The banks are committed to rebuilding black communities.
Sheree R Curry
Bank branches have been battered and burned across America in 2020 following the death of George Floyd. Whether it’s the Wells Fargo location on Walnut Street in downtown Philadelphia, the Chase Bank on Spring Street in downtown La Mesa, California, or the American bank branch on East Lake Street in Minneapolis, rioters sent a strong message against systemic racism when they breached these buildings. In response: The banks are sending their own message: they are committed to these neighborhoods.
“So often when tragic events happen, companies abandon communities of color and deem them either unsafe or unprofitable, but our commitment is to the community,” says Greg Cunningham, executive vice president and chief diversity officer. of the US Bank.
US Bank remodeled and reopened the three Minneapolis locations that were destroyed during the civil unrest. “We never thought about whether we were rebuilding or not,” Cunningham says.
Reconstruction goes beyond bricks and mortar. JPMorgan Chase & Co., the nation’s largest bank, has made a five-year, $30 billion “racial equity pledge” “to bring economic opportunity to underserved communities.” Bank of America, PNC Bank and Citi have independently pledged at least $1 billion over two to five years for diversity initiatives.
There are a number of ways these dollars are being used to close the wealth gap for people of color, many of which resemble programs rolled out decades ago: Giving to community investment projects; fund scholarships at historically black colleges and universities (HBCUs); improving access to financial literacy for black and brown customers; and create a pathway for the recruitment, retention and promotion of people of color at all levels of institutions.
This time, the big five banks – JPMorgan Chase, Bank of America, Wells Fargo, Citi and US Bank – have also pledged increased support for black-owned banks. Wells Fargo announced in 2021 that it was investing in other black-owned banks, bringing its total to 13.
There are only 19 black-owned banks left in the United States, according to the FDIC. In 1976, there were 50. The Federal Reserve Bank of St. Louis reports that black-owned banks have substantial positive impacts on their communities through mortgages and small businesses.
Companies outside the banking world also pledge their support. Netflix has delivered on its June 2020 pledge to support black-run financial institutions. In December 2021, he deposited $100 million in accounts at banks across the country, according to Netflix’s “Banking on Us” page.
Aflac, Costco, Dick’s Sporting Goods, PayPal and the #BankBlack bandwagon. These companies invest through the Black Economic Development Fund, which disburses the $250 million each donated through black-owned banks and other black-owned businesses.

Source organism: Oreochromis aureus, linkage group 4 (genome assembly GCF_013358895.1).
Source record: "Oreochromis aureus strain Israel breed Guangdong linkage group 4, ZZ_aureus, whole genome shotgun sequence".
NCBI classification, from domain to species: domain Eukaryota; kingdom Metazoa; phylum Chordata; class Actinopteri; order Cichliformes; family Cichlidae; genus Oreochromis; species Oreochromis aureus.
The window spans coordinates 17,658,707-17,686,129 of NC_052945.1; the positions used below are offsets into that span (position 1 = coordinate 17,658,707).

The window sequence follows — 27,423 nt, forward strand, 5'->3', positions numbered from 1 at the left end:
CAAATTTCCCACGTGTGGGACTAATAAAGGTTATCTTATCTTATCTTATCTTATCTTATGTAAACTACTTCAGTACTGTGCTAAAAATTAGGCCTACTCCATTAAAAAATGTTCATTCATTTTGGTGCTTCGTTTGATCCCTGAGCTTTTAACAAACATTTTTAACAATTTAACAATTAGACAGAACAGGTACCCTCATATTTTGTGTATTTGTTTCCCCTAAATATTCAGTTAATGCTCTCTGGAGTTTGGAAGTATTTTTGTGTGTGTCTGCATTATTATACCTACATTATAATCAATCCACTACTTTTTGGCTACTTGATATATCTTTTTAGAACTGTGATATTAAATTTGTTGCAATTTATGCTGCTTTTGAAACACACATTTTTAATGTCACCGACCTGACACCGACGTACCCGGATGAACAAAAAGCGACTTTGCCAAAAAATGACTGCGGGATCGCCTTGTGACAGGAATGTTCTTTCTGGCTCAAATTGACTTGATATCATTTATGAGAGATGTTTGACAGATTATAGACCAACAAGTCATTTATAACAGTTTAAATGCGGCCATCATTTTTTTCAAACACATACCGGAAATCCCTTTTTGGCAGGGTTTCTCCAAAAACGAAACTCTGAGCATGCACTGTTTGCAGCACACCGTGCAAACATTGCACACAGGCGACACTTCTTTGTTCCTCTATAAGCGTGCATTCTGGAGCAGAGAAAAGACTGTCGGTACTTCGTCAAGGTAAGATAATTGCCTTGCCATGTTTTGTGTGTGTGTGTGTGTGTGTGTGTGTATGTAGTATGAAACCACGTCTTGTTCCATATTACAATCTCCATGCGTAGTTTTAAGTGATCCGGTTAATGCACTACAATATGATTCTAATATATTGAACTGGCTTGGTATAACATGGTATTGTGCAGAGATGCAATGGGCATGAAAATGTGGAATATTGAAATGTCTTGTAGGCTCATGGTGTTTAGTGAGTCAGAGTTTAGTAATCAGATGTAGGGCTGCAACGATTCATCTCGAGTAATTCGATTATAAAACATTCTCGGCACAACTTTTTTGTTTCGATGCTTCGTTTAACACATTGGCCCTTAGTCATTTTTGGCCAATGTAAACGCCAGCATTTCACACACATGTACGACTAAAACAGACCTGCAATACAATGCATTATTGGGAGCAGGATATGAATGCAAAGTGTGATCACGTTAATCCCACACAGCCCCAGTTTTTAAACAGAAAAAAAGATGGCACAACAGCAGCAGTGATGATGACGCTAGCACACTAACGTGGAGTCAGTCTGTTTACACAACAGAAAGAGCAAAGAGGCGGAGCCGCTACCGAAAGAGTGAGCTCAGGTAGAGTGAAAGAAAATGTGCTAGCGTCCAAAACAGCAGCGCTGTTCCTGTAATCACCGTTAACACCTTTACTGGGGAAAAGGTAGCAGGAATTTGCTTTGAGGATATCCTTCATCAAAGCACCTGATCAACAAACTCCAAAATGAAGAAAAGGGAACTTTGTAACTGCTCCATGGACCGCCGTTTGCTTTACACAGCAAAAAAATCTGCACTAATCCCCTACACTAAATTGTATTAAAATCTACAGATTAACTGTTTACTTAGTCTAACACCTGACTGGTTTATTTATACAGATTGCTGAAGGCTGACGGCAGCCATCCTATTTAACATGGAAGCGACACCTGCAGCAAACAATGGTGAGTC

When First Independence Bank in Detroit sought to expand into other markets, Wells Fargo donated a facility in Minneapolis, as well as an executive – Damon Jenkins. The Wells Fargo District Manager has been tapped to lead First Independence as Senior Vice President/Twin Cities Regional Market President. Four other financial institutions: Bank of America, Bremer Bank, Huntington Bank, and US Bank joined forces to bring First Independence to the city.
In April, First Independence became the only black-owned bank in Minnesota.
The timing and location of the Minneapolis branch is appropriate and deliberate. First Independence grew out of the Detroit riots in 1967 — “a problem of police brutality that led to days of unrest,” said bank chairman and chief executive Kenneth Kelly, adding that he had “a bit of deja vu in 2020 when we saw that happen.” start all over again on what I would consider an epic scale” with protests following the murder of Floyd.
When members of Minnesota’s banking industry figured out what to do after the protests, they spoke to Kelly. He says he suggested, “You have to do something bold to show that you really mean what you say you mean.” And from there, “came the idea of considering opening an African-American bank in this market”.
Kelly adds that this collaboration was unprecedented. “You’ve never seen five big institutions that control 80% of the deposits in a market decide that we’re going to bring in a new competitor. Egos were left at the door.
FDIC reports reveal that black-owned banks are resonating in black communities. They approve a higher percentage of loans, whether home mortgages or small business financing, to people of color than traditional banks.
Cunningham says he is considering opening an account with First Independence, as is Twin Cities-based business reporter Dee DePass. “I know the deposits there help fuel lending to small businesses and especially businesses owned by black people and other people of color,” DePass says.
“I don’t have billions of dollars, but maybe my little bit can pay for it and help a struggling small business or entrepreneur. I think it is important.